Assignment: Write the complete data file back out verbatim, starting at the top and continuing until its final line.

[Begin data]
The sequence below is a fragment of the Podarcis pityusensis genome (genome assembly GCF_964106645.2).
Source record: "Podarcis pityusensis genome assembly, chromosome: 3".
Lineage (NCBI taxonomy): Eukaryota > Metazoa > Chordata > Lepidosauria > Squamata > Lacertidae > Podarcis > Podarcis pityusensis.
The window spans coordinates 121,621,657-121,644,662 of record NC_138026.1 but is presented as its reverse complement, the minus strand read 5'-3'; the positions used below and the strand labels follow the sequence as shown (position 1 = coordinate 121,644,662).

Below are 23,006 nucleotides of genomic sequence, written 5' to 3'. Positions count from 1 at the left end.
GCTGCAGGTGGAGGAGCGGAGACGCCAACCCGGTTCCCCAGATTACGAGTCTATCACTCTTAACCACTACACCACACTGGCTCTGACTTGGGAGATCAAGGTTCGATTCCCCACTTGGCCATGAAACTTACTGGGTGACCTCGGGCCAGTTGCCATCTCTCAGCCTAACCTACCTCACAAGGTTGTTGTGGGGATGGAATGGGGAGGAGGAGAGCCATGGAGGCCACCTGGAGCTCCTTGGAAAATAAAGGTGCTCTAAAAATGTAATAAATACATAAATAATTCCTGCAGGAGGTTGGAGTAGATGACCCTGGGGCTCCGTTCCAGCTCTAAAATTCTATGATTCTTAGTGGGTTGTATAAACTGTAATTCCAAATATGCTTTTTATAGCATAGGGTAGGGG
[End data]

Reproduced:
The sequence below is a fragment of the Podarcis pityusensis genome (genome assembly GCF_964106645.2).
Source record: "Podarcis pityusensis genome assembly, chromosome: 3".
Lineage (NCBI taxonomy): Eukaryota > Metazoa > Chordata > Lepidosauria > Squamata > Lacertidae > Podarcis > Podarcis pityusensis.
The window spans coordinates 121,621,657-121,644,662 of record NC_138026.1 but is presented as its reverse complement, the minus strand read 5'-3'; the positions used below and the strand labels follow the sequence as shown (position 1 = coordinate 121,644,662).

Below are 23,006 nucleotides of genomic sequence, written 5' to 3'. Positions count from 1 at the left end.
GCTGCAGGTGGAGGAGCGGAGACGCCAACCCGGTTCCCCAGATTACGAGTCTATCACTCTTAACCACTACACCACACTGGCTCTGACTTGGGAGATCAAGGTTCGATTCCCCACTTGGCCATGAAACTTACTGGGTGACCTCGGGCCAGTTGCCATCTCTCAGCCTAACCTACCTCACAAGGTTGTTGTGGGGATGGAATGGGGAGGAGGAGAGCCATGGAGGCCACCTGGAGCTCCTTGGAAAATAAAGGTGCTCTAAAAATGTAATAAATACATAAATAATTCCTGCAGGAGGTTGGAGTAGATGACCCTGGGGCTCCGTTCCAGCTCTAAAATTCTATGATTCTTAGTGGGTTGTATAAACTGTAATTCCAAATATGCTTTTTATAGCATAGGGTAGGGG